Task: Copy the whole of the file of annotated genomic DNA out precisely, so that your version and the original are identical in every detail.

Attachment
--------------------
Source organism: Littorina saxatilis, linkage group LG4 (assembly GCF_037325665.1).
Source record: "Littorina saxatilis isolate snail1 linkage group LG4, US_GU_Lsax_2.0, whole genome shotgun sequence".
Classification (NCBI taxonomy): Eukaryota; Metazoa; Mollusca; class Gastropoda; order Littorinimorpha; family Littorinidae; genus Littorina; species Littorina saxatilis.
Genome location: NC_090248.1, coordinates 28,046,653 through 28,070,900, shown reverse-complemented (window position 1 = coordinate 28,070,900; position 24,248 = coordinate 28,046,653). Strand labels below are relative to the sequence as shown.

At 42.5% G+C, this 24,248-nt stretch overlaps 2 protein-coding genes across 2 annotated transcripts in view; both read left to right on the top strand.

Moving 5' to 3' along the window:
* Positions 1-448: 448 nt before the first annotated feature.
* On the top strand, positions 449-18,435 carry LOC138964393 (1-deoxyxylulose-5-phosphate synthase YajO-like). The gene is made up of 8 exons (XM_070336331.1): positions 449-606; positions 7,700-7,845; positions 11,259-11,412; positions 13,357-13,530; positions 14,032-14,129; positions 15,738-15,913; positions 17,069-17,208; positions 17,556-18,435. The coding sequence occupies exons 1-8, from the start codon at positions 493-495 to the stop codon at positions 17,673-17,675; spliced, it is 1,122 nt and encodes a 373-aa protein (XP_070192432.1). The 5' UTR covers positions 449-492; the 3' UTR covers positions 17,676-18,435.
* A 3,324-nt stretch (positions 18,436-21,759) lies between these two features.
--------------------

Source organism: Littorina saxatilis, linkage group LG4 (assembly GCF_037325665.1).
Source record: "Littorina saxatilis isolate snail1 linkage group LG4, US_GU_Lsax_2.0, whole genome shotgun sequence".
Classification (NCBI taxonomy): Eukaryota; Metazoa; Mollusca; class Gastropoda; order Littorinimorpha; family Littorinidae; genus Littorina; species Littorina saxatilis.
Genome location: NC_090248.1, coordinates 28,046,653 through 28,070,900, shown reverse-complemented (window position 1 = coordinate 28,070,900; position 24,248 = coordinate 28,046,653). Strand labels below are relative to the sequence as shown.

At 42.5% G+C, this 24,248-nt stretch overlaps 2 protein-coding genes across 2 annotated transcripts in view; both read left to right on the top strand.

Moving 5' to 3' along the window:
* Positions 1-448: 448 nt before the first annotated feature.
* On the top strand, positions 449-18,435 carry LOC138964393 (1-deoxyxylulose-5-phosphate synthase YajO-like). The gene is made up of 8 exons (XM_070336331.1): positions 449-606; positions 7,700-7,845; positions 11,259-11,412; positions 13,357-13,530; positions 14,032-14,129; positions 15,738-15,913; positions 17,069-17,208; positions 17,556-18,435. The coding sequence occupies exons 1-8, from the start codon at positions 493-495 to the stop codon at positions 17,673-17,675; spliced, it is 1,122 nt and encodes a 373-aa protein (XP_070192432.1). The 5' UTR covers positions 449-492; the 3' UTR covers positions 17,676-18,435.
* A 3,324-nt stretch (positions 18,436-21,759) lies between these two features.